This week in Bidenomics: Into the dunk tank

President Biden is just going to have to take his lumps for a while.

Many aspects of the economy are doing great. There are tons of jobs available, and the unemployment rate has plunged since Biden took office in January. GDP growth could hit 7% in the fourth quarter and 5% or more for the whole year.

But: inflation. This is the biggest economic story for the time being, and that will probably be the case for at least a few more months. President Biden told Americans in July that inflation was likely to be “temporary.” At the time, the annual inflation rate was 5.3%. It’s now 6.8%, the highest level in 39 years. Since Biden predicted inflation would pass, it has only gotten worse.

This is also the kind of inflation ordinary consumers feel every day. Food costs are up 6.4%, and clothing 5%. Transportation costs have risen 22%, driven by gas prices, which are up 58% during the last year. Rents have been stable, but are still creeping up by 3%. Wages, meanwhile, are rising by 4.8%, which would be pretty good most of the time—but now, it’s 2 percentage points lower than inflation. That means typical workers are falling behind.

These grim numbers are more than enough ammunition for Biden critics eager to paint his policies as harmful to ordinary Americans. “Inflation is out of control on the Democrats’ watch,” Republican Senate Minority Leader Mitch McConnell said in a Dec. 10 statement. “It is exactly what experts warned Democrats’ reckless spending would cause.”

That’s hyperbole. The only Democratic spending package that has even gone into effect is the $2 trillion Covid relief bill from March. That may have had a modest impact on inflation, by giving some consumers more money to spend and boosting demand. But that wouldn’t explain a 4-point increase in prices since then. The real reasons are mostly beyond Biden’s control, and familiar by now: Spending patterns shifted during the Covid pandemic, with consumers wanting more goods and fewer services. That happened at the same time supply-chain disruptions were making it harder to get goods to market. Those factors still persist.

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Inflation might not be Biden’s fault—but it’s certainly his problem. Democratic Sen. Joe Manchin of West Virginia has cited inflation concerns as a reason to trim and possibly delay the Build Back Better legislation Democrats hope to pass by the end of the year. This is Biden’s marquee policy package, with historic investments in social programs and green energy. It’s already a tough sell, with Manchin and a couple other moderate Democrats in the Senate effectively holding veto power over the bill. Manchin’s inflation worries could delay passage until next year or kill the bill completely.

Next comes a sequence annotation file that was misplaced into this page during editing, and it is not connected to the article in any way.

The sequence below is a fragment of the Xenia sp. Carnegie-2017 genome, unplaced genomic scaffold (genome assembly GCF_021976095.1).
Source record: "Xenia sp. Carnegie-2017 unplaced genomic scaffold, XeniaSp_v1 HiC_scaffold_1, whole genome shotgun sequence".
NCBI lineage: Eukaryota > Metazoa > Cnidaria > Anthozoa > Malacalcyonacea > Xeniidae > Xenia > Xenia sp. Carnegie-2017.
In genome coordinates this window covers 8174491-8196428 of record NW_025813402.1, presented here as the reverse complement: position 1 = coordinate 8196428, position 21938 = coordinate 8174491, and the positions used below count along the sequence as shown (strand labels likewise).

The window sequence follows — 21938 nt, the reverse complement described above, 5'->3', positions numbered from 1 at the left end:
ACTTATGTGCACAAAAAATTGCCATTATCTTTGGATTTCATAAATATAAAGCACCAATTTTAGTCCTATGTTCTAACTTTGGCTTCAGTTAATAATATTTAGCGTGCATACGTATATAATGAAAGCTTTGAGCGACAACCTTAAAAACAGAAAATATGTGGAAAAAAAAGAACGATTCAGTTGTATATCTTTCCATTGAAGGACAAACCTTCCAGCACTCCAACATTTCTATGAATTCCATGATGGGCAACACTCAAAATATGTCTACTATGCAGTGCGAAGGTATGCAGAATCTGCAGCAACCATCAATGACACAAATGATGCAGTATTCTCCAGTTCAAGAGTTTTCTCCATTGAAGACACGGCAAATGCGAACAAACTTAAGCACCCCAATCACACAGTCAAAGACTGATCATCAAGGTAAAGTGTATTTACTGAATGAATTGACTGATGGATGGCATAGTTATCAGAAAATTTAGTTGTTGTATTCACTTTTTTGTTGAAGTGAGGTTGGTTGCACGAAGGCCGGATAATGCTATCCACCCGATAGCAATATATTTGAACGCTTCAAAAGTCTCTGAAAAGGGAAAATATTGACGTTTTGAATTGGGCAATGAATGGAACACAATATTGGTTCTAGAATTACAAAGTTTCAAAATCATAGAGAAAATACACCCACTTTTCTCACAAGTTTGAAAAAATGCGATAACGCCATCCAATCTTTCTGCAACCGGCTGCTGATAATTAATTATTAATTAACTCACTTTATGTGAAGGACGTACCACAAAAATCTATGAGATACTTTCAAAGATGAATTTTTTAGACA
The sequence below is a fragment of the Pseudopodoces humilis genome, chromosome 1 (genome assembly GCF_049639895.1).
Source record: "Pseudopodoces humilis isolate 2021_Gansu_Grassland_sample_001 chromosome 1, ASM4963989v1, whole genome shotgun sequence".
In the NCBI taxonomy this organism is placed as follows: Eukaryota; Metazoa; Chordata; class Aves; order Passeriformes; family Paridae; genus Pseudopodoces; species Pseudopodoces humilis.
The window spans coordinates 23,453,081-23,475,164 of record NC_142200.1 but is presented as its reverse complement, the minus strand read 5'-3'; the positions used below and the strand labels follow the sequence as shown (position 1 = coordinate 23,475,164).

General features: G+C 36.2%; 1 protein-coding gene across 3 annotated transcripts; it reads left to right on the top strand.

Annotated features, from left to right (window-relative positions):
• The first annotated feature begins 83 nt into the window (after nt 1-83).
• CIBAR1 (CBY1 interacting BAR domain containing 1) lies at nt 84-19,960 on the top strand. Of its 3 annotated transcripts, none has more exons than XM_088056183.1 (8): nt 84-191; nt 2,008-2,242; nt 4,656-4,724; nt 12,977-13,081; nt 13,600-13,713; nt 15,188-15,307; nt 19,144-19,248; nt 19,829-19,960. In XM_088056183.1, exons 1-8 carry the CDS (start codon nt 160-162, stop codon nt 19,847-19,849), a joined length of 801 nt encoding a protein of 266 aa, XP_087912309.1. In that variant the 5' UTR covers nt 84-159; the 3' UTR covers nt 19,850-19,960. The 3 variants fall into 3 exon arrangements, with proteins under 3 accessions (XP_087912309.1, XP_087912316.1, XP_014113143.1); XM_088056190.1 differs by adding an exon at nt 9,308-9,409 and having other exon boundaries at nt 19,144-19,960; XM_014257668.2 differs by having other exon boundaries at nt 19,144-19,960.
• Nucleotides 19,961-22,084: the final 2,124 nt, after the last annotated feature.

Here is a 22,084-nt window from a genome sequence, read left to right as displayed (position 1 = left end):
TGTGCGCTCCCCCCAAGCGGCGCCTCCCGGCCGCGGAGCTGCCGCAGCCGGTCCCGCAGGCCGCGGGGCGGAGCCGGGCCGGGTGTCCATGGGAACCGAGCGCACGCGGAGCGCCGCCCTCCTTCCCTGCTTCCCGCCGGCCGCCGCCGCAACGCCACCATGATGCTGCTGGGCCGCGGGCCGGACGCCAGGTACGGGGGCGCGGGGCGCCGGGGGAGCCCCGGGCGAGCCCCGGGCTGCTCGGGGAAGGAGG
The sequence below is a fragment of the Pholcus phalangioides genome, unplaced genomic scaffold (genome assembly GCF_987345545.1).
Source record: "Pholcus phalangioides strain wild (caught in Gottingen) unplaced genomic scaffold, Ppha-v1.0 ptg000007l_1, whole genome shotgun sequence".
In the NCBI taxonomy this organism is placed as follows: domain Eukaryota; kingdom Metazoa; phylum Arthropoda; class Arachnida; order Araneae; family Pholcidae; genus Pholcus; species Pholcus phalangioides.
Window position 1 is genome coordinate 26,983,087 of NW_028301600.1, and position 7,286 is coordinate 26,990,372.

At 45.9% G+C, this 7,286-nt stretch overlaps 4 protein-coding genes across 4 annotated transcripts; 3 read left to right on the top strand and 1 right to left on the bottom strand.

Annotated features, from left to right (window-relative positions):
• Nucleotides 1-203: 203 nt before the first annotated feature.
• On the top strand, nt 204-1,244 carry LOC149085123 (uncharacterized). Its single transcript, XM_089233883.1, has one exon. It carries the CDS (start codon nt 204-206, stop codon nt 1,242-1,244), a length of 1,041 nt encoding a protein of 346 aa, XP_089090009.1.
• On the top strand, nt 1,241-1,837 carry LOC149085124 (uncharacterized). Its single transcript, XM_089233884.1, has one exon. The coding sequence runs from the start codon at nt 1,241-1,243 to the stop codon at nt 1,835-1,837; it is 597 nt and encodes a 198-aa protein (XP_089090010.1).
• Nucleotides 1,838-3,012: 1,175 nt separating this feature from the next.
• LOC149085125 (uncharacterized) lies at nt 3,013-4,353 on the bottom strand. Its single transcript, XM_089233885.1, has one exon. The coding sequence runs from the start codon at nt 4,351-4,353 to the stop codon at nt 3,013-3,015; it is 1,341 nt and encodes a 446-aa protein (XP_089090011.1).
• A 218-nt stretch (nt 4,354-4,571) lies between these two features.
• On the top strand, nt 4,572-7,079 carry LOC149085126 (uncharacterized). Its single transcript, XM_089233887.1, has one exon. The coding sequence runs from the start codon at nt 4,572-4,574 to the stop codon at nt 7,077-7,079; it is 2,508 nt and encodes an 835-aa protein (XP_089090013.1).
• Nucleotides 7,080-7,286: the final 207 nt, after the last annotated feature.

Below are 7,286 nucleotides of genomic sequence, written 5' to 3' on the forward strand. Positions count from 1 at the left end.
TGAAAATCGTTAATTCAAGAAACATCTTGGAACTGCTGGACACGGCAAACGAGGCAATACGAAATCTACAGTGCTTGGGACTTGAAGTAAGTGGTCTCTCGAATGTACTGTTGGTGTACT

A customer selects eggs at a grocery store in New York, the United States, Nov. 14, 2021.  October's Consumer Price Index, which is a measure of a basket of goods, climbed a whopping 6.2 percent from the same month last year, and now stands at a 30-year high.   The cost of staple food items -- meat, eggs, fish and poultry -- has soared 10.5 percent for the year ended Sept. 2021, reported the Bureau of Labor Statistics. (Photo by Wang Ying/Xinhua via Getty Images)

A customer selects eggs at a grocery store in New York, the United States, Nov. 14, 2021. The U.S. consumer price index increased 0.8% last month after surging 0.9% in October, while it rose 6.8% on an annualized basis. (Photo by Wang Ying/Xinhua via Getty Images)

Worsening approval rating

Biden’s approval rating has also tanked as inflation has worsened, falling from 52% in July to 43% now. The chaotic U.S. pullout from Afghanistan helped trigger the drop, but Americans tend to forget overseas misadventures. They won’t forget inflation as their food and energy bills climb.

The problem may not last forever. Some economists think the November number could represent peak inflation, with prices staying uncomfortably high but rising slower in 2022. Oil and gas prices have already dropped from the levels reflected in November’s inflation report. Gasoline, which hit about $3.40 per gallon in early November, could fall back to $3 per gallon by the end of the year, Moody’s Analytics predicts.

“Although we think headline inflation has now peaked, it will decline only gradually over the first half of next year,” Capital Economics said in a Dec. 10 research note. If that pans out, it means the Federal Reserve will tighten monetary policy and raise interest rates more aggressively than Fed officials suggest just a few weeks ago. Markets seem to be pricing that in.

A gradual decline in uncomfortably high inflation also means there may be no moment when Biden can claim convincingly that he whipped inflation. If the inflation rate slowly drops to 5%, for instance, that would be better than it is now—but still too high for many voters. Some Democrats are already making the mistake of declaring victory when gas prices, for instance, fell by just a few cents. Voters aren’t that dumb.

The Biden White House is clearly frustrated. Some White House officials are starting to blame the press for being unfairly critical of Biden, citing a recent Washington Post analysis claiming media coverage of Biden during the past four months has been worse than that of Biden’s predecessor, Donald Trump. Aww. Prices are soaring, voters are pissed and Biden can’t get a break! Instead of complaining about it, Biden might be better off biding his time. He’s going to get beat up for the next few months. If he shows he can take it, voters might be more receptive when there’s finally a better story to tell.

Rick Newman is the author of four books, including “Rebounders: How Winners Pivot from Setback to Success.” Follow him on Twitter: @rickjnewman. You can also send confidential tips.

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